Linen is a textile made from the fibers of the flax plant. Flax is one of the oldest agricultural plants in the world. In fact, the weaving of flax is older than any written records. Many Egyptian mummies were wrapped in linen because it was seen as a symbol of light and purity and used as a measurement of wealth. When King Tutankhamen’s tomb was opened they discovered he had curtains made of linen hanging inside that were found still intact all those years later. This definitely says a lot about the durability and the history of such a timeless fabric.
Today, flax is grown in many parts of the world, but top quality flax is primarily grown in Western Europe. Many believe that Belgium grows the finest quality flax which produces the finest linen in the world, with Scottish and Irish linen not far behind. In recent years, many bulk linen production plants have even moved to Eastern Europe and China.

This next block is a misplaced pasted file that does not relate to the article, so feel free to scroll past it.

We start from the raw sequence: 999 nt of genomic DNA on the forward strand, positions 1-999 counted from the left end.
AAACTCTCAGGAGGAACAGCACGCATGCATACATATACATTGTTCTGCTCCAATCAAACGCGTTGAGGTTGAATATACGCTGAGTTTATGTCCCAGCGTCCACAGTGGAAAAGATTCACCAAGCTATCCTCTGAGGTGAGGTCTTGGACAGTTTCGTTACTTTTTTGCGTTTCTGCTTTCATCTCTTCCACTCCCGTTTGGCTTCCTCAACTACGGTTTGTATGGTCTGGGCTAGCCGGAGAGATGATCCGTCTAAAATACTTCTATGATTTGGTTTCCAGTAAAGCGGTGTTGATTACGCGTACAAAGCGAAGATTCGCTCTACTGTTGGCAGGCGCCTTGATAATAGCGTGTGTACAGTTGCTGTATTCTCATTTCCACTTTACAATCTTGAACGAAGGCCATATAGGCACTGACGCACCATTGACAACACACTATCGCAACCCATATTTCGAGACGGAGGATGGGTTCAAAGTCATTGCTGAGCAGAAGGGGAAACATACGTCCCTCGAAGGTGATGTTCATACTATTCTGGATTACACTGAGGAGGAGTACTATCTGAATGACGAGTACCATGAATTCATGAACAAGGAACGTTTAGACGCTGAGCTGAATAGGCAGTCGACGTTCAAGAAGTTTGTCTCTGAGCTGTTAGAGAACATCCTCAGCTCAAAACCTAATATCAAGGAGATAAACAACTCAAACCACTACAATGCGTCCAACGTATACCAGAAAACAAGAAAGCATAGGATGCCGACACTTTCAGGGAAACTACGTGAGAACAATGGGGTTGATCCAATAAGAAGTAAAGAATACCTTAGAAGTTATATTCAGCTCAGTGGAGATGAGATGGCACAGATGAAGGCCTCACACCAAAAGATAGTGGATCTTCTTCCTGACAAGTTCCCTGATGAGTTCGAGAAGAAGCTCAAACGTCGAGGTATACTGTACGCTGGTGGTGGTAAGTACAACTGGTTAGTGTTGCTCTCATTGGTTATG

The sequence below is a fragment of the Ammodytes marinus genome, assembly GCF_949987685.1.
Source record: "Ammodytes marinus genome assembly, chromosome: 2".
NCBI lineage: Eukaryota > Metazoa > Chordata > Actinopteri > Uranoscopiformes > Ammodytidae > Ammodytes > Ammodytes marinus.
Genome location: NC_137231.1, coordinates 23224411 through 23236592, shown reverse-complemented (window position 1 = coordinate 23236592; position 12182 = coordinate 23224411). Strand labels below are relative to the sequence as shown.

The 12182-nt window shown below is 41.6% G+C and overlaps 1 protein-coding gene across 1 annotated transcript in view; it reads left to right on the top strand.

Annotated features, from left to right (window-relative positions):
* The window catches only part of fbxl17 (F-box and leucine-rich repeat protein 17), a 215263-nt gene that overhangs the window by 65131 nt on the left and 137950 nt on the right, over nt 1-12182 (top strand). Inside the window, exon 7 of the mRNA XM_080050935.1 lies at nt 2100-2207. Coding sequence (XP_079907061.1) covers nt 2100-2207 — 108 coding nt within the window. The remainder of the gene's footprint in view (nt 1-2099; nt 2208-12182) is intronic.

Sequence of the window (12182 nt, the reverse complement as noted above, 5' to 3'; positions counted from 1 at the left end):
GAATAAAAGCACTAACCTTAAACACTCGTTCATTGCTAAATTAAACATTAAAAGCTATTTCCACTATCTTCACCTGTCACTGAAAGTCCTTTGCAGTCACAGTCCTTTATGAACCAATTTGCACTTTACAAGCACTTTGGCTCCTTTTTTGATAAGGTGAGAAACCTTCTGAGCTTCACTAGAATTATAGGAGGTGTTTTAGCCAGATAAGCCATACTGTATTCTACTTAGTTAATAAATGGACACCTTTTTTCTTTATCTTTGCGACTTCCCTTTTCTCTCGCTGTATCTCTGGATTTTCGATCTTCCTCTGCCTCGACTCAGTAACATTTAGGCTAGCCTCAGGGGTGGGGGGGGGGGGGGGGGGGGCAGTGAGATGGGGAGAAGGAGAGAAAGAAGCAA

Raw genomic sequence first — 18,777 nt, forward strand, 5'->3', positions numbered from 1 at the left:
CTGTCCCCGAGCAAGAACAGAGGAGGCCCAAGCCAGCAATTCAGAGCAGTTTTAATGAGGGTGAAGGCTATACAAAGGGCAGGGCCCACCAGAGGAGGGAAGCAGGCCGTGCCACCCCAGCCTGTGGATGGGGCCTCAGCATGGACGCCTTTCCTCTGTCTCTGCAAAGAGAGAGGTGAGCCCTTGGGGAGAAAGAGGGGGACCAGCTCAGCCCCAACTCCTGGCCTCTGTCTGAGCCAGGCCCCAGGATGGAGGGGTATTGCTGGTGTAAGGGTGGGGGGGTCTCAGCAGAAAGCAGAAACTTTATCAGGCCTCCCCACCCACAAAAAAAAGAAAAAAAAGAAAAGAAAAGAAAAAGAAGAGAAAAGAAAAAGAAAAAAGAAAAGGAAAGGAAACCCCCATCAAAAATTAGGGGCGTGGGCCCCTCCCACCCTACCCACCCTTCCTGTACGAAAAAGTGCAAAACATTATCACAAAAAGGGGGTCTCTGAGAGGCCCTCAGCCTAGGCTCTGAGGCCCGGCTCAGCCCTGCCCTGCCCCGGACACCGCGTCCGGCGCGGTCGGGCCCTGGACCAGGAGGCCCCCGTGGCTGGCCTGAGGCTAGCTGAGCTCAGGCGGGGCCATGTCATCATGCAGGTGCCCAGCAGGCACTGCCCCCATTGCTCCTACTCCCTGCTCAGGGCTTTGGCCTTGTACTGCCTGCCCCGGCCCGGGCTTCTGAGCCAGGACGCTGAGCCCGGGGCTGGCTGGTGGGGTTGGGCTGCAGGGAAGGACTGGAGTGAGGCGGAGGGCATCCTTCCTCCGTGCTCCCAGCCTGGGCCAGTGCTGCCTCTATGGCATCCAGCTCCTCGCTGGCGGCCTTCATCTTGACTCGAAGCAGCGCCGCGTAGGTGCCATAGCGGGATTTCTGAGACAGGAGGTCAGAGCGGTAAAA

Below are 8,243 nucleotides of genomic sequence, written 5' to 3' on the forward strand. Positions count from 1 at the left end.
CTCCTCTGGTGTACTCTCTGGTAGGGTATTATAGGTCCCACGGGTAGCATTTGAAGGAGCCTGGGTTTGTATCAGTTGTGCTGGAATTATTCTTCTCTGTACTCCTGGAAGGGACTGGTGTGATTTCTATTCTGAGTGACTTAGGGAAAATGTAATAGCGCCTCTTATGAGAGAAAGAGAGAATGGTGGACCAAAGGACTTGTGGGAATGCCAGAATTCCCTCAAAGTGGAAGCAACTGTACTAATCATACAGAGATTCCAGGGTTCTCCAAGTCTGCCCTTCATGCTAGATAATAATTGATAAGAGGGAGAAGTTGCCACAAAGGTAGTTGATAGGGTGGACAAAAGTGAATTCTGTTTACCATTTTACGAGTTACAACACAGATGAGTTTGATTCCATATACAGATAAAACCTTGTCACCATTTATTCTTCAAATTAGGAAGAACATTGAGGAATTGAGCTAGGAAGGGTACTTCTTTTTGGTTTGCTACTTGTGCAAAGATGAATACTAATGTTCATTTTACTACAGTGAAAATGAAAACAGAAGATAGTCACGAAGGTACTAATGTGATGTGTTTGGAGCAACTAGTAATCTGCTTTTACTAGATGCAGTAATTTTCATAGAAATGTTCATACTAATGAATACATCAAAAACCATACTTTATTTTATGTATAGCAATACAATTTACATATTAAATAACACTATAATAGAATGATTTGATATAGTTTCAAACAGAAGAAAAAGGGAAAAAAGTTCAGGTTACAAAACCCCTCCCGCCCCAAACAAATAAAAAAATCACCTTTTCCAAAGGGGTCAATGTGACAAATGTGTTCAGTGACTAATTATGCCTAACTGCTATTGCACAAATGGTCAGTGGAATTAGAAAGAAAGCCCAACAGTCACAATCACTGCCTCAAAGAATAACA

Linen is a very versatile fabric. Its strength and breathability has been used as both a utility and a luxury fabric in the home. Because the flax plant has a natural vegetable coating, it creates a subtle sheen and luster when woven. The plant’s fiber is strong, soft and light. It is naturally off-white in color, but linen absorbs dyes well and retains any color. Linen typically has a crisp and textural feel but can range from still and rough to soft and smooth. The natural fibers of the flax make the woven textile slightly bumpy with a smooth finish. By using a better quality of linen, the result will be a smoother surface. In some cases you will find knots or slubs running across the fabric, which is a characteristic of a lesser quality linen. The finest linens have a very consistent diameter and will not have any slubs. Linen has that subtle elegance that helps to create a clean tailored look for many of today’s modern interiors.